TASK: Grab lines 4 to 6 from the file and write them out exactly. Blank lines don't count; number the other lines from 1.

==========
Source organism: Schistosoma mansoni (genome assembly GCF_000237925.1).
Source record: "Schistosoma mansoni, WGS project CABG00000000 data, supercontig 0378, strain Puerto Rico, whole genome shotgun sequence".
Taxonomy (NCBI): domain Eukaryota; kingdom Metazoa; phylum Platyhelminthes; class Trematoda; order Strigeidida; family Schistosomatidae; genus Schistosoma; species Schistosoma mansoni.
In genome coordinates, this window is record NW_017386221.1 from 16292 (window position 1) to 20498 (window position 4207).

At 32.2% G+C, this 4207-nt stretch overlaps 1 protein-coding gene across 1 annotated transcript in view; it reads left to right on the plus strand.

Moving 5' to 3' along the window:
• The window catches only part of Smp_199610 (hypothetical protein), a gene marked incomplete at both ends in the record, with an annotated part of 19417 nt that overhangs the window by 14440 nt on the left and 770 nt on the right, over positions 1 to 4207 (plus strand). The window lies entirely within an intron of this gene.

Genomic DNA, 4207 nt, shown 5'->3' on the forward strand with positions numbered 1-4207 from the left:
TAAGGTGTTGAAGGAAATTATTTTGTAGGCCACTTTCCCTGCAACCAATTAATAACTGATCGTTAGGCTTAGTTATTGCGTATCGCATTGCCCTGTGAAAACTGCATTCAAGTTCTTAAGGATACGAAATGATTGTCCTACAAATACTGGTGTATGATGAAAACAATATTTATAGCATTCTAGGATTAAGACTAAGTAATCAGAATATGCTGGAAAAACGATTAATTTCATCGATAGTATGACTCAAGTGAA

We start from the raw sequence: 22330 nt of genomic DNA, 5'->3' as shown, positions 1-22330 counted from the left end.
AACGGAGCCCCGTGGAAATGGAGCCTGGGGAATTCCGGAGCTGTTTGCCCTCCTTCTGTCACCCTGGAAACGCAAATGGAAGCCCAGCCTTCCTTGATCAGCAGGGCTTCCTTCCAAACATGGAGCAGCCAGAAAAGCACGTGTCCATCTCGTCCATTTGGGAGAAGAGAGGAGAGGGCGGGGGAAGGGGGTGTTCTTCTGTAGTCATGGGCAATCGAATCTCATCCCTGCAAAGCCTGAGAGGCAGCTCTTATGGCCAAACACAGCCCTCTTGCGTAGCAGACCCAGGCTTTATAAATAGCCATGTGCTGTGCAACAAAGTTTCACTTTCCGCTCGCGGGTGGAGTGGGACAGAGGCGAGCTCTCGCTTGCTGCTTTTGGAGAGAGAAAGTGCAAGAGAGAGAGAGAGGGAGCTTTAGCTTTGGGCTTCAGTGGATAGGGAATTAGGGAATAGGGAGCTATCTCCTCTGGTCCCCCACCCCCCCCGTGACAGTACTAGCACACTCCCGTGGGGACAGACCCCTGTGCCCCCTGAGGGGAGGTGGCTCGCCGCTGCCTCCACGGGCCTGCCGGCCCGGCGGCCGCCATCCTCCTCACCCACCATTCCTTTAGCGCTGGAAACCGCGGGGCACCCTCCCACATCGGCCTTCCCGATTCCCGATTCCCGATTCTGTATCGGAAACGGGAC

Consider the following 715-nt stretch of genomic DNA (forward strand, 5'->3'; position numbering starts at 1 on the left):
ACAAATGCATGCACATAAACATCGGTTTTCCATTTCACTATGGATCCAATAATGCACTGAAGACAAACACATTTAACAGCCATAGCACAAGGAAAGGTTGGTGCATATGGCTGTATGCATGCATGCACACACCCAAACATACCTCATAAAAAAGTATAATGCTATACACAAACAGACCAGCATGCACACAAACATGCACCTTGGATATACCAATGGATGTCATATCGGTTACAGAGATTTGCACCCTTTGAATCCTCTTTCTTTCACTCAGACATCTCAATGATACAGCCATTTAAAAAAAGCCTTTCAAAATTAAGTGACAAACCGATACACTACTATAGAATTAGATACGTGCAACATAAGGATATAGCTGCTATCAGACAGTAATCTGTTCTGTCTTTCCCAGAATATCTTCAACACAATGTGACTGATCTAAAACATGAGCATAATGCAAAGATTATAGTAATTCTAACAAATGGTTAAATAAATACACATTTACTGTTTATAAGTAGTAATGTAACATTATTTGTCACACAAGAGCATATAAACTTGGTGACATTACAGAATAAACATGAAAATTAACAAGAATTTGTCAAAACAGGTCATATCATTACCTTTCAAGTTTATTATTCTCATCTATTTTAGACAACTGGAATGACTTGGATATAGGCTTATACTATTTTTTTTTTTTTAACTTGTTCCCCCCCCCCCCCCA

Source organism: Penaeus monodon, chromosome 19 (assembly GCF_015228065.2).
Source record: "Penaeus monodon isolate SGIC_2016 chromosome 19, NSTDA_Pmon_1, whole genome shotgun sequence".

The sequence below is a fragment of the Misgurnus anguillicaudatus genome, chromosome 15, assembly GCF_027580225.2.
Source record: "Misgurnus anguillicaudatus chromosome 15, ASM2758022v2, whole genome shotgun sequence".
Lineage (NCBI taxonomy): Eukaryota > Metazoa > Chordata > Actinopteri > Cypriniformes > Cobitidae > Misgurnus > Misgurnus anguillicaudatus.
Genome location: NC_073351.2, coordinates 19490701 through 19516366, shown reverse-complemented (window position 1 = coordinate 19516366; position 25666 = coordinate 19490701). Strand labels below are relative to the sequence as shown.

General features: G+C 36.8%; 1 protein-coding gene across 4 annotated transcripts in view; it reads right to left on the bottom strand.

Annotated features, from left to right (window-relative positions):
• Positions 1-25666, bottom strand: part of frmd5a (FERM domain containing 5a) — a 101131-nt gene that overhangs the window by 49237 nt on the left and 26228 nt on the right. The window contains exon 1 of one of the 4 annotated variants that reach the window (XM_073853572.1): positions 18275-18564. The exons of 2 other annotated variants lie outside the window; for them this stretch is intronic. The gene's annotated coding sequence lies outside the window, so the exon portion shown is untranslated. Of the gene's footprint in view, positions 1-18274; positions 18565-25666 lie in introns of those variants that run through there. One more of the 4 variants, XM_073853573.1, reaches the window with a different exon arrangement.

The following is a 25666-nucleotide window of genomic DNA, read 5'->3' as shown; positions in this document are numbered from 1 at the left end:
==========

In genome coordinates, this window is record NW_017386221.1 from 16292 (window position 1) to 20498 (window position 4207).

At 32.2% G+C, this 4207-nt stretch overlaps 1 protein-coding gene across 1 annotated transcript in view; it reads left to right on the plus strand.

Moving 5' to 3' along the window: